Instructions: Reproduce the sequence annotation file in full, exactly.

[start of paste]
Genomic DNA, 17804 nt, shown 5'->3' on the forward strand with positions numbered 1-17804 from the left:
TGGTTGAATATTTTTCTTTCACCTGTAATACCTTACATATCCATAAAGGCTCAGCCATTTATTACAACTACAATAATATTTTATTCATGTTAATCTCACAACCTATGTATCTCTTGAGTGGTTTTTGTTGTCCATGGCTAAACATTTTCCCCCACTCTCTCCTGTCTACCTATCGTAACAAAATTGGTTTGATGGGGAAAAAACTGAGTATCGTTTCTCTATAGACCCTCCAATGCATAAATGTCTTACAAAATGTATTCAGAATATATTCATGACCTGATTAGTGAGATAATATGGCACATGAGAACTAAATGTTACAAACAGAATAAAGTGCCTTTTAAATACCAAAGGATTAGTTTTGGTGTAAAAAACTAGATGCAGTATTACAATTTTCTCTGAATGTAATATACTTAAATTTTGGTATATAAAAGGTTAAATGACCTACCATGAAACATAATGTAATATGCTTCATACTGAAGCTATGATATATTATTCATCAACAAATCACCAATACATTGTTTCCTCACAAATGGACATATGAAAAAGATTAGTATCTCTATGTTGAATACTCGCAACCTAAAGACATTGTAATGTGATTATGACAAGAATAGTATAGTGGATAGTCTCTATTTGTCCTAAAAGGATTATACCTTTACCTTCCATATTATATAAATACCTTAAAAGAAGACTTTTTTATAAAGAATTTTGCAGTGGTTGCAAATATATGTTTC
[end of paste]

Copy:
Genomic DNA, 17804 nt, shown 5'->3' on the forward strand with positions numbered 1-17804 from the left:
TGGTTGAATATTTTTCTTTCACCTGTAATACCTTACATATCCATAAAGGCTCAGCCATTTATTACAACTACAATAATATTTTATTCATGTTAATCTCACAACCTATGTATCTCTTGAGTGGTTTTTGTTGTCCATGGCTAAACATTTTCCCCCACTCTCTCCTGTCTACCTATCGTAACAAAATTGGTTTGATGGGGAAAAAACTGAGTATCGTTTCTCTATAGACCCTCCAATGCATAAATGTCTTACAAAATGTATTCAGAATATATTCATGACCTGATTAGTGAGATAATATGGCACATGAGAACTAAATGTTACAAACAGAATAAAGTGCCTTTTAAATACCAAAGGATTAGTTTTGGTGTAAAAAACTAGATGCAGTATTACAATTTTCTCTGAATGTAATATACTTAAATTTTGGTATATAAAAGGTTAAATGACCTACCATGAAACATAATGTAATATGCTTCATACTGAAGCTATGATATATTATTCATCAACAAATCACCAATACATTGTTTCCTCACAAATGGACATATGAAAAAGATTAGTATCTCTATGTTGAATACTCGCAACCTAAAGACATTGTAATGTGATTATGACAAGAATAGTATAGTGGATAGTCTCTATTTGTCCTAAAAGGATTATACCTTTACCTTCCATATTATATAAATACCTTAAAAGAAGACTTTTTTATAAAGAATTTTGCAGTGGTTGCAAATATATGTTTC